What a spring! More students, families and schools than ever before got fired up for physical activity during the Fire Up Your Feet Spring 2015 Activity Challenge. The results are rolling in, and winners have been announced in Metro Atlanta, California, Colorado, Hawaii, Maryland, Southern Nevada, New Hampshire, Virginia, Washington DC and Wisconsin. Click the link for each region to see a list of all the winners in your area. Winners in Oregon and SW Washington will be announced mid-June.
8. News from the Field
The Mayor of Portland’s initial proposed budget allocated $60,000 for Safe Routes to School, but after persuasive testimony from many members of the community at a budget hearing last week, the Mayor’s updated budget includes funding for the full request from Portland Bureau of Transportation for $300,000 to support expansion of Safe Routes to School programming to middle schools and high schools. It is significant win to have Portland expand their support for the 10-year-old Safe Routes to School program to include older students. More details.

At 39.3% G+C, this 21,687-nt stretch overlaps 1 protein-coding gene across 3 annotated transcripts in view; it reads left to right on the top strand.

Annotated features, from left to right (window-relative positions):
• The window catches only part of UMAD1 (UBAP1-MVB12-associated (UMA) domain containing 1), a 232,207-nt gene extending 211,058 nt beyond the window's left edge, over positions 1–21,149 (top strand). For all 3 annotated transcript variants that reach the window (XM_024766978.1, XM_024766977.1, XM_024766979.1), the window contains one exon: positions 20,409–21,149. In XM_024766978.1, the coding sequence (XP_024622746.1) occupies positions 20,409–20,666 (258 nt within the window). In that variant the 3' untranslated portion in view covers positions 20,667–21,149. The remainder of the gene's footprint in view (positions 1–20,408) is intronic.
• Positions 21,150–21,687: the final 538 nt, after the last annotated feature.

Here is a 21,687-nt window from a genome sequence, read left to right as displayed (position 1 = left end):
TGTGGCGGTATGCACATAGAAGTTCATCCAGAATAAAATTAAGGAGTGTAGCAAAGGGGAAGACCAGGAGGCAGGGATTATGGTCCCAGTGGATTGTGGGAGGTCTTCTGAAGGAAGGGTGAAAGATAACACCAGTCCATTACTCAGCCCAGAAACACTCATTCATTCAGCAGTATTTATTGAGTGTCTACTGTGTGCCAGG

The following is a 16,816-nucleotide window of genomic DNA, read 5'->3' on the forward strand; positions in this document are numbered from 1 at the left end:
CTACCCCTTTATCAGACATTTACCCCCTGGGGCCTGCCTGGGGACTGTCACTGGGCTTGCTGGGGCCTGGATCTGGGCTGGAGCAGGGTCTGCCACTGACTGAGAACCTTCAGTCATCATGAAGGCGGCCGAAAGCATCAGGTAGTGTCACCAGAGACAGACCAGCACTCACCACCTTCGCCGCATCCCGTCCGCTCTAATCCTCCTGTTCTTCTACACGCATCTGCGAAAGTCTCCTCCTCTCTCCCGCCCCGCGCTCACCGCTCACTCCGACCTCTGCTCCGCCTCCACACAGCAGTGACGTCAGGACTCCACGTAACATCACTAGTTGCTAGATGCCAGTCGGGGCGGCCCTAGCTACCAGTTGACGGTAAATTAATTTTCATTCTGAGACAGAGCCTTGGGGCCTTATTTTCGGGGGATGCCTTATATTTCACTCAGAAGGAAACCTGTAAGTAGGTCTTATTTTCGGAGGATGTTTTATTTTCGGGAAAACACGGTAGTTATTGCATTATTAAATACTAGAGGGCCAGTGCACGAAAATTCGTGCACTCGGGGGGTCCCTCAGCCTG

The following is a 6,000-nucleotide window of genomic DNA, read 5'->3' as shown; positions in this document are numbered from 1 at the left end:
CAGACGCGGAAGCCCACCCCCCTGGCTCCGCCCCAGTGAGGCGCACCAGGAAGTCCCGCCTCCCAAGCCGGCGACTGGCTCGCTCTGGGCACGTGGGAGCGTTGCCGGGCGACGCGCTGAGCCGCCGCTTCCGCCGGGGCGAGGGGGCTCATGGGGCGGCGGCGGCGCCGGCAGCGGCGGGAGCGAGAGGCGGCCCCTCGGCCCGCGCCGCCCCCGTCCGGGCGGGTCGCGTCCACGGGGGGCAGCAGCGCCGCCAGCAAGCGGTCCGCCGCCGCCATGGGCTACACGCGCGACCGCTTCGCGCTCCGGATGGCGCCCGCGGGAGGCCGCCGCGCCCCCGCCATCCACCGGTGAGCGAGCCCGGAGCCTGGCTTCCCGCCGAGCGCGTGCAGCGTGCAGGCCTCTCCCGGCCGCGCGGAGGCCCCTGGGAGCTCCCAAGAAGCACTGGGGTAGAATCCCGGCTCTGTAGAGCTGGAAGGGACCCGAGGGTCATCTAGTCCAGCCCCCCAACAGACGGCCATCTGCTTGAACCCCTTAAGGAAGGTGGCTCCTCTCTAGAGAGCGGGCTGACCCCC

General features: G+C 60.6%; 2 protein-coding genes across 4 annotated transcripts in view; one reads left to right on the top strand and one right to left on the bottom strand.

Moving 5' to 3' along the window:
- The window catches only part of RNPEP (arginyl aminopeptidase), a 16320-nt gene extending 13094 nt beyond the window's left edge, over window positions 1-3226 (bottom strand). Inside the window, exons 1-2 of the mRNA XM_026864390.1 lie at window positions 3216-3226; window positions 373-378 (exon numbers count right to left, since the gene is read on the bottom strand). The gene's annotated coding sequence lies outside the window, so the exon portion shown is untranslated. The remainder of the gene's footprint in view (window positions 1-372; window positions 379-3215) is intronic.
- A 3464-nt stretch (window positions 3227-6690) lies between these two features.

9. Highlighted Blogs
Shared Use, Joint Use, Community Use, Oh My!!! (Mikaela Randolph)
Baltimore: The Historical Ramifications of Being Cut-Off (Keith Benjamin)